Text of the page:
African Art / Works from the Swiss collection of Walter Schwab
Wednesday 13 October 2021, 05:00 PM • Milan
Pair of figures
Hardwood with a dark, glossy patina.
According to an ancient Senufo tradition, these two characters represent the image of the forest’s spirit protectors. The body, which has no feet, is supported by a hemispherical base. These works are rare and the style is similar to the famous pair from Samuel Dubiner’s collection. It is likely that this pair of sculptures were preserved as part of a shrine, covered by a piece of protective fabric.The wood has been carefully polished with abrasive leaves to smoothen the surfaces, on which residues of a light dust are still present.Carved copper disks are nailed into the base of the female sculpture.Some reference images have been sculpted on top of the dance helmets used by those belonging to “Lo” society, a sect that regulated the social and religious life of the entire Senufo people. The dance helmets, which emerged together with the famous Deble sculptures, were worn during the funerals of important figures in the community. The rarity of these helmets is suggested not just by the few sculptures we know of, but also by their purpose, as they were only used for a “grand funeral” that the whole community would attend to commemorate all their deceased ancestors of the past 4 or 5 years.These sculptures are very abstract in nature, with only the face showing a certain similarity to the tradition of Senufo works. The structure of the body, with the spiral neck and the absence of arms, is very rare in Senufo statue work. This style is echoed in some Déguélé dance helmets, which also come from the region of Korhogo. They would have been crafted by the Kiembara subgroup, who worked in the community of Fodombélé. The rooster-crest hairstyle suggests a reference to “the sacred bird of the souls”.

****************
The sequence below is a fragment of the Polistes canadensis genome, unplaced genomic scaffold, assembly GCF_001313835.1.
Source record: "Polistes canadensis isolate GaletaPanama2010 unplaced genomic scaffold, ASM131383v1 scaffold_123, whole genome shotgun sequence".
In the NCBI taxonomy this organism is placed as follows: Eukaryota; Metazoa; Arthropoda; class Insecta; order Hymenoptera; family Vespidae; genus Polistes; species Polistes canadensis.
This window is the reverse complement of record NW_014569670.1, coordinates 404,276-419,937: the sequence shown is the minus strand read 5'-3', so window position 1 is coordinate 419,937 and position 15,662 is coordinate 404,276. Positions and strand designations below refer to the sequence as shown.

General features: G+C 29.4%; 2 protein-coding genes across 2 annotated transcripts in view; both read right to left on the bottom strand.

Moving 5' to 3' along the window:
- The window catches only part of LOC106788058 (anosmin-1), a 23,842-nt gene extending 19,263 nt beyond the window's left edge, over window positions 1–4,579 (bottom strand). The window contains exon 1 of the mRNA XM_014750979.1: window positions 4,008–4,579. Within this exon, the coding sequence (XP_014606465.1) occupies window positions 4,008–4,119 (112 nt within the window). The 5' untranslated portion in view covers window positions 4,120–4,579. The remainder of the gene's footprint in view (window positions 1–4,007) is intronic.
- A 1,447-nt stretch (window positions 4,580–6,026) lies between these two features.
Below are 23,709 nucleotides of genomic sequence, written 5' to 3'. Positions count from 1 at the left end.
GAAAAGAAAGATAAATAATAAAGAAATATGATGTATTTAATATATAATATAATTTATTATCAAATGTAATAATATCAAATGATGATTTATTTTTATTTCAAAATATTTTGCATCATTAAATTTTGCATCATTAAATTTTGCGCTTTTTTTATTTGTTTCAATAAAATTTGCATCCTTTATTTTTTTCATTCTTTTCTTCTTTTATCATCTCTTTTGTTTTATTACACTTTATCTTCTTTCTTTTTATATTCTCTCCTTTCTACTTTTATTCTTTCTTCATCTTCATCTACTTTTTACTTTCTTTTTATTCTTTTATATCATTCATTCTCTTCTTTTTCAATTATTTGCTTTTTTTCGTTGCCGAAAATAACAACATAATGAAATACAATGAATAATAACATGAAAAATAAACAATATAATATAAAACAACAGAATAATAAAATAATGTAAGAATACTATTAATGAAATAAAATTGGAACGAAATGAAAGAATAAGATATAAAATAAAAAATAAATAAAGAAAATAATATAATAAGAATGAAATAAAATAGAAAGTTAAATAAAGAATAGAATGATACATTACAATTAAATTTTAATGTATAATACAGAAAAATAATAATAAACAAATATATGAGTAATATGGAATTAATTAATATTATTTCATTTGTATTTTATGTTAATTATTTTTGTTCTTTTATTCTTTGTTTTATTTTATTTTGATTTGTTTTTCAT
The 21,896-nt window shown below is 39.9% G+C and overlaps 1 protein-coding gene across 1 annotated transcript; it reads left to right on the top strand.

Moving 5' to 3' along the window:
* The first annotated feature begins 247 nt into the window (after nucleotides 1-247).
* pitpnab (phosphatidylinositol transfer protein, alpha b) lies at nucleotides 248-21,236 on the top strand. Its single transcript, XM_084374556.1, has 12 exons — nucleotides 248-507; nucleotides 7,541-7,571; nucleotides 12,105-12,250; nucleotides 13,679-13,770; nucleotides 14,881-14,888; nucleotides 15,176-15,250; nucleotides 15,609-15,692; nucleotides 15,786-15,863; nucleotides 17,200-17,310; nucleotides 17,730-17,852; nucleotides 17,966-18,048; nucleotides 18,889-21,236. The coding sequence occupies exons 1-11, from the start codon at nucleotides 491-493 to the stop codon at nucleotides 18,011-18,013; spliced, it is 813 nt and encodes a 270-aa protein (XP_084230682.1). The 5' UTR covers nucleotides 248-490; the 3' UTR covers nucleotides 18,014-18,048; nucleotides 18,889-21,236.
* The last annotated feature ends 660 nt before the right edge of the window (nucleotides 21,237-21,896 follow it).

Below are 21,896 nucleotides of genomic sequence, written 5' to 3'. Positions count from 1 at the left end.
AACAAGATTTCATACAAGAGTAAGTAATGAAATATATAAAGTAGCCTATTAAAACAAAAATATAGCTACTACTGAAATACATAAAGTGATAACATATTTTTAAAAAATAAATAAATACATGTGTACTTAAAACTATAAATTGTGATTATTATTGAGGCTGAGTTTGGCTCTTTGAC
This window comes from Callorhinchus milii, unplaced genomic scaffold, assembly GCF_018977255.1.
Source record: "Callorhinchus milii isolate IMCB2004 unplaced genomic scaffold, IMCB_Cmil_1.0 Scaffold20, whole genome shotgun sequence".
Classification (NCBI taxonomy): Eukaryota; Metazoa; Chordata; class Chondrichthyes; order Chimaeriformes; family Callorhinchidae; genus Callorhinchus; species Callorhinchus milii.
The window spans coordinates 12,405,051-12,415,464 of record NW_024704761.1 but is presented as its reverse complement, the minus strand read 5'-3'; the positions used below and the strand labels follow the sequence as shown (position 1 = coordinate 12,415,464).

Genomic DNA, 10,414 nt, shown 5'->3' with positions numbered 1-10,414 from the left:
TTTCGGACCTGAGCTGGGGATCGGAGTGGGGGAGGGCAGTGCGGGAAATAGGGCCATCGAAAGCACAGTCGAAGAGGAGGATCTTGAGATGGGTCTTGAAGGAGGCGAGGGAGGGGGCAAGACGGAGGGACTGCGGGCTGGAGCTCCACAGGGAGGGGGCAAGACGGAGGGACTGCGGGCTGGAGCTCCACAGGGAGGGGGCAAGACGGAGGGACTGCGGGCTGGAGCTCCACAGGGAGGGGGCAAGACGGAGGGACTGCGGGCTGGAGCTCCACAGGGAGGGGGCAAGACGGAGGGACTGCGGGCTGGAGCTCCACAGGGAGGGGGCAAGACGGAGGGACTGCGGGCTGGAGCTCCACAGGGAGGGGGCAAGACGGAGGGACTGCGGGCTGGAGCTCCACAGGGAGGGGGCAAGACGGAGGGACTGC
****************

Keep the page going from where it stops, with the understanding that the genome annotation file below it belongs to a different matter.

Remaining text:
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GOLDWATER ROBERT “Senufo sculpture from West Africa” New York 1964, pag. 21 and figure 84 (1081);
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DERBIER ALAIN "Arte e Cultura Africana: Il Museo SMA di Lione" Publication from the Società Missioni Africane (Society of African Missions), Genoa, January-March 2002, n° 53 (696);
MEYER LAURE “Black Africa: Masks, Sculpture, Jewelry”, Paris 2001, pag. 102 e 103 (773);
FISCHER EBERHARD & HOMBERGER LORENZ “Les Maitres de la sculpture de Cote d’Ivoire” Musée du Quai Branly Paris 2015, pag. 159 – 167 (870);
HAHNER-HERZOG IRIS & KECSKESI MARIA & VAJDA LASZLO "L'Autre Visage: Masques africains de la collection Barbier-Mueller" Geneva 1997, pag. 64 (605);